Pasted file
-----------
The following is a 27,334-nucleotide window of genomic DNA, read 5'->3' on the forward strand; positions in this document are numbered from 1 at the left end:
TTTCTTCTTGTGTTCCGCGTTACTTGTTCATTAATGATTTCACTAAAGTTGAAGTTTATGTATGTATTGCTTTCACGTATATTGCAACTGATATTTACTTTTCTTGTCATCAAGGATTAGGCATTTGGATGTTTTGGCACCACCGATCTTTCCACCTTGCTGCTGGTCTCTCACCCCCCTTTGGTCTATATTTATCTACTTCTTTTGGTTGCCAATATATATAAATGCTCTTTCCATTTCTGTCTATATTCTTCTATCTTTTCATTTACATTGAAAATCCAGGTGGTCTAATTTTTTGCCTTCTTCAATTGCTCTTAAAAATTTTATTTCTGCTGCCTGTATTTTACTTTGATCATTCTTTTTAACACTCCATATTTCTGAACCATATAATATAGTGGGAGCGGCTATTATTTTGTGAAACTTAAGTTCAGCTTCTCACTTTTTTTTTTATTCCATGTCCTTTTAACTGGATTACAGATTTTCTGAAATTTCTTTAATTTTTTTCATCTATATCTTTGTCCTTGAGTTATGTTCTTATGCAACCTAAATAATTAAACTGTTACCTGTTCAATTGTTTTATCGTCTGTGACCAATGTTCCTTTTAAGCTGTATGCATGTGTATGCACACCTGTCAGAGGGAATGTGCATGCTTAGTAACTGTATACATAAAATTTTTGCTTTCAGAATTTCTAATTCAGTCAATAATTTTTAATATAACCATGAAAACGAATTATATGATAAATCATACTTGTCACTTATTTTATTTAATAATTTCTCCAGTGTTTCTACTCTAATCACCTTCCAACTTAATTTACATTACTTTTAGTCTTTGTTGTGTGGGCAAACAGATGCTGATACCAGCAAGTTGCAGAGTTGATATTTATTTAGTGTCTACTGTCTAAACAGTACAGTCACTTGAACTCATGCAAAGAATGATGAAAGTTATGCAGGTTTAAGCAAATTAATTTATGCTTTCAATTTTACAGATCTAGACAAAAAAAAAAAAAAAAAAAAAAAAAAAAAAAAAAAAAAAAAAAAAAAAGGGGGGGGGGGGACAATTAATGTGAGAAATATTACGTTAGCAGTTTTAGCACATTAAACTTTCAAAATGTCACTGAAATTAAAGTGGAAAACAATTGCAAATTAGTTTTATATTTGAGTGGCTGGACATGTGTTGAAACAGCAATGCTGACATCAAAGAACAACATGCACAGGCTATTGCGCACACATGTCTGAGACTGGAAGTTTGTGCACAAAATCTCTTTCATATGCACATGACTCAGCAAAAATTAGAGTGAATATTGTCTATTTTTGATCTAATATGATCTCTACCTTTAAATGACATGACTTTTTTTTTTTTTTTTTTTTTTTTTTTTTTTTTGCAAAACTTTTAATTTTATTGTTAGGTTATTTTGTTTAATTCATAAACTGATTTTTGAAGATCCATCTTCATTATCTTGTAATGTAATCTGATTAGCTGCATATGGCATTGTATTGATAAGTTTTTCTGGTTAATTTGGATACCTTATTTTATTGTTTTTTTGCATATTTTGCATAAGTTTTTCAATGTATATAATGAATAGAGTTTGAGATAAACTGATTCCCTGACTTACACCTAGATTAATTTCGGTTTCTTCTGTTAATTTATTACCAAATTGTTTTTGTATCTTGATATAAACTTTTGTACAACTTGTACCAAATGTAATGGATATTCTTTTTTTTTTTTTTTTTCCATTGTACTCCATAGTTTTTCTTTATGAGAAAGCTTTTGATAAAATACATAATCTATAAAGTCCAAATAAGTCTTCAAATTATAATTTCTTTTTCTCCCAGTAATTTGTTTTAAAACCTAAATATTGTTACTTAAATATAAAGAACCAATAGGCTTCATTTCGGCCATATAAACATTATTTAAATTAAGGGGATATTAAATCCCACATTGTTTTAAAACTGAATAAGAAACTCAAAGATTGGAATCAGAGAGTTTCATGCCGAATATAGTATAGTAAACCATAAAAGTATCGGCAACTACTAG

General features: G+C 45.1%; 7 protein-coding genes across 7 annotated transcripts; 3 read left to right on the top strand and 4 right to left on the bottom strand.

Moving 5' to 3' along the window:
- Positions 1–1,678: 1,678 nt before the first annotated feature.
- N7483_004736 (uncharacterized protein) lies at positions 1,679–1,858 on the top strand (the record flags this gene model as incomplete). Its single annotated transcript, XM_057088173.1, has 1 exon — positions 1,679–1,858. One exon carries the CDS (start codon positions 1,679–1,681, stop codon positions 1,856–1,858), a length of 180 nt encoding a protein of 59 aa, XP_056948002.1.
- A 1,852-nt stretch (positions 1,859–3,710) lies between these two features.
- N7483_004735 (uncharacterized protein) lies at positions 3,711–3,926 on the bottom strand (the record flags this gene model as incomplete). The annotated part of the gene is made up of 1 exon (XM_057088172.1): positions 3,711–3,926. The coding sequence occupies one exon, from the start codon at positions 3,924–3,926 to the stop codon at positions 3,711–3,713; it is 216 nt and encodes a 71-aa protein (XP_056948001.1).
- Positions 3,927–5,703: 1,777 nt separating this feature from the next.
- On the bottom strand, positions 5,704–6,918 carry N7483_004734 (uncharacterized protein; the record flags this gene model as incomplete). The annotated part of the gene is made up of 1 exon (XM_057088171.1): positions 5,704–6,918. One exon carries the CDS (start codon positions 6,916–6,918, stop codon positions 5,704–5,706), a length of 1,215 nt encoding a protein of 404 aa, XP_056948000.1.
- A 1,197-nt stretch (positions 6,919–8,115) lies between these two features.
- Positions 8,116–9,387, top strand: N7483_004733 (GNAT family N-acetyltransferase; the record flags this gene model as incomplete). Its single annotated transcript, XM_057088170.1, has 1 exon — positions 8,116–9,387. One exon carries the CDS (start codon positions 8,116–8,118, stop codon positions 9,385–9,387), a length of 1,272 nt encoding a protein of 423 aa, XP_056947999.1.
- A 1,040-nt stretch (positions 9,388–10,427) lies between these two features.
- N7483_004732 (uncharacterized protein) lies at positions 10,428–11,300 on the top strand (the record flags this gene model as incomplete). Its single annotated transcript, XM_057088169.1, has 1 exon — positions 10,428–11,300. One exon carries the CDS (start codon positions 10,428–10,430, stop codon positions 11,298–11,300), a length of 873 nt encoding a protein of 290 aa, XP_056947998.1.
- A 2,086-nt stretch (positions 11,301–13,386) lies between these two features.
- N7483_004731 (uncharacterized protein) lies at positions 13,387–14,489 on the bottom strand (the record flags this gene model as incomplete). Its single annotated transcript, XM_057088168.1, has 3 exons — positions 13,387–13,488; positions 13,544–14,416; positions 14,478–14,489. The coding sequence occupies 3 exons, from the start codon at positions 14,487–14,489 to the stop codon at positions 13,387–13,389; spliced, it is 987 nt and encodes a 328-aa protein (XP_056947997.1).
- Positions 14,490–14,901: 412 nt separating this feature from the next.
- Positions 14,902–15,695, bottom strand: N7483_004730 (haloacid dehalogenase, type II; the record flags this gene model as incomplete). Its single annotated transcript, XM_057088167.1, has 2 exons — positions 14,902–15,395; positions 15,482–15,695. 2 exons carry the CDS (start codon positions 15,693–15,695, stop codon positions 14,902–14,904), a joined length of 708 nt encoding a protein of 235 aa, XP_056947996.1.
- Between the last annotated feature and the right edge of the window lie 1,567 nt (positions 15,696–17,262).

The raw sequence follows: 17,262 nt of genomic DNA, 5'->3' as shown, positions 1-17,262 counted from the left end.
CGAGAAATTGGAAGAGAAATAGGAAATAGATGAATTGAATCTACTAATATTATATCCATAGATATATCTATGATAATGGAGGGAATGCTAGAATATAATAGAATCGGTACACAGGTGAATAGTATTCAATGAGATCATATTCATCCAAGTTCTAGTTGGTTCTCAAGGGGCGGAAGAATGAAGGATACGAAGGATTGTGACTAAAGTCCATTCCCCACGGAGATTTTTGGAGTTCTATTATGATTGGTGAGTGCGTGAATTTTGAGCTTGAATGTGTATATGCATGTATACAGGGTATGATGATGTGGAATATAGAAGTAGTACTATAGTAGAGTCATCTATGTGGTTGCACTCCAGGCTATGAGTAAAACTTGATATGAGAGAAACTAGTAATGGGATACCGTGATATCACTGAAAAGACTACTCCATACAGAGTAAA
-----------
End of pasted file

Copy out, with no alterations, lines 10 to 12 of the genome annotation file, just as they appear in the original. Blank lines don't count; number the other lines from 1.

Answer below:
- On the bottom strand, positions 5,704–6,918 carry N7483_004734 (uncharacterized protein; the record flags this gene model as incomplete). The annotated part of the gene is made up of 1 exon (XM_057088171.1): positions 5,704–6,918. One exon carries the CDS (start codon positions 6,916–6,918, stop codon positions 5,704–5,706), a length of 1,215 nt encoding a protein of 404 aa, XP_056948000.1.
- A 1,197-nt stretch (positions 6,919–8,115) lies between these two features.
- Positions 8,116–9,387, top strand: N7483_004733 (GNAT family N-acetyltransferase; the record flags this gene model as incomplete). Its single annotated transcript, XM_057088170.1, has 1 exon — positions 8,116–9,387. One exon carries the CDS (start codon positions 8,116–8,118, stop codon positions 9,385–9,387), a length of 1,272 nt encoding a protein of 423 aa, XP_056947999.1.